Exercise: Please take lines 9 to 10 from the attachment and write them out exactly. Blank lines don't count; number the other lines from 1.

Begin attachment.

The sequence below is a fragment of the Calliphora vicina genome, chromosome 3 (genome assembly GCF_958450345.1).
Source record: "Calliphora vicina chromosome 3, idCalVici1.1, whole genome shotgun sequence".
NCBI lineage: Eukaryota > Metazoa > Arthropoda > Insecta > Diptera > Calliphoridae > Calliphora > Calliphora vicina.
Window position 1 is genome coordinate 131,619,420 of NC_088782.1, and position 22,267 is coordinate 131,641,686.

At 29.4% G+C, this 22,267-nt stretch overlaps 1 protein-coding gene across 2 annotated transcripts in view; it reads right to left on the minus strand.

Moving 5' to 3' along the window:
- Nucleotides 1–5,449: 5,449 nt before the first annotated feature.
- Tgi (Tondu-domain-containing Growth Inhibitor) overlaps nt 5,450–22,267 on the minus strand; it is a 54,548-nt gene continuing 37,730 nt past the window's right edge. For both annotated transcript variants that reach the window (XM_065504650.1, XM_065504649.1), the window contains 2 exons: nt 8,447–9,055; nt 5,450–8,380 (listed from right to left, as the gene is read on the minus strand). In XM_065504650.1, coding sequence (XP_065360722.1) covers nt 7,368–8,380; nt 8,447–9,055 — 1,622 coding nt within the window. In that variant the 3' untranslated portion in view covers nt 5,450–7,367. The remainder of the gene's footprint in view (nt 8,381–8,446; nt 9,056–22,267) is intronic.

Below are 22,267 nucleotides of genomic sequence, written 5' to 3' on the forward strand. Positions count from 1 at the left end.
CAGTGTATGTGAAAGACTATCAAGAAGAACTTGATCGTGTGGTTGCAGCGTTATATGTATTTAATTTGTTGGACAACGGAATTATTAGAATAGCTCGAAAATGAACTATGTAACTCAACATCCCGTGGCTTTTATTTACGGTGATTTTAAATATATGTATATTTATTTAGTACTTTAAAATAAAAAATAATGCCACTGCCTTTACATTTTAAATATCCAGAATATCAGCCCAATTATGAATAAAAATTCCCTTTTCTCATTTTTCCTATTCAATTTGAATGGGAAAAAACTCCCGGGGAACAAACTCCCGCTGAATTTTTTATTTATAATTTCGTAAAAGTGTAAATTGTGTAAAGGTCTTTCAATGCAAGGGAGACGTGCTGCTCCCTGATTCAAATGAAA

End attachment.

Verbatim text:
Below are 22,267 nucleotides of genomic sequence, written 5' to 3' on the forward strand. Positions count from 1 at the left end.
CAGTGTATGTGAAAGACTATCAAGAAGAACTTGATCGTGTGGTTGCAGCGTTATATGTATTTAATTTGTTGGACAACGGAATTATTAGAATAGCTCGAAAATGAACTATGTAACTCAACATCCCGTGGCTTTTATTTACGGTGATTTTAAATATATGTATATTTATTTAGTACTTTAAAATAAAAAATAATGCCACTGCCTTTACATTTTAAATATCCAGAATATCAGCCCAATTATGAATAAAAATTCCCTTTTCTCATTTTTCCTATTCAATTTGAATGGGAAAAAACTCCCGGGGAACAAACTCCCGCTGAATTTTTTATTTATAATTTCGTAAAAGTGTAAATTGTGTAAAGGTCTTTCAATGCAAGGGAGACGTGCTGCTCCCTGATTCAAATGAAA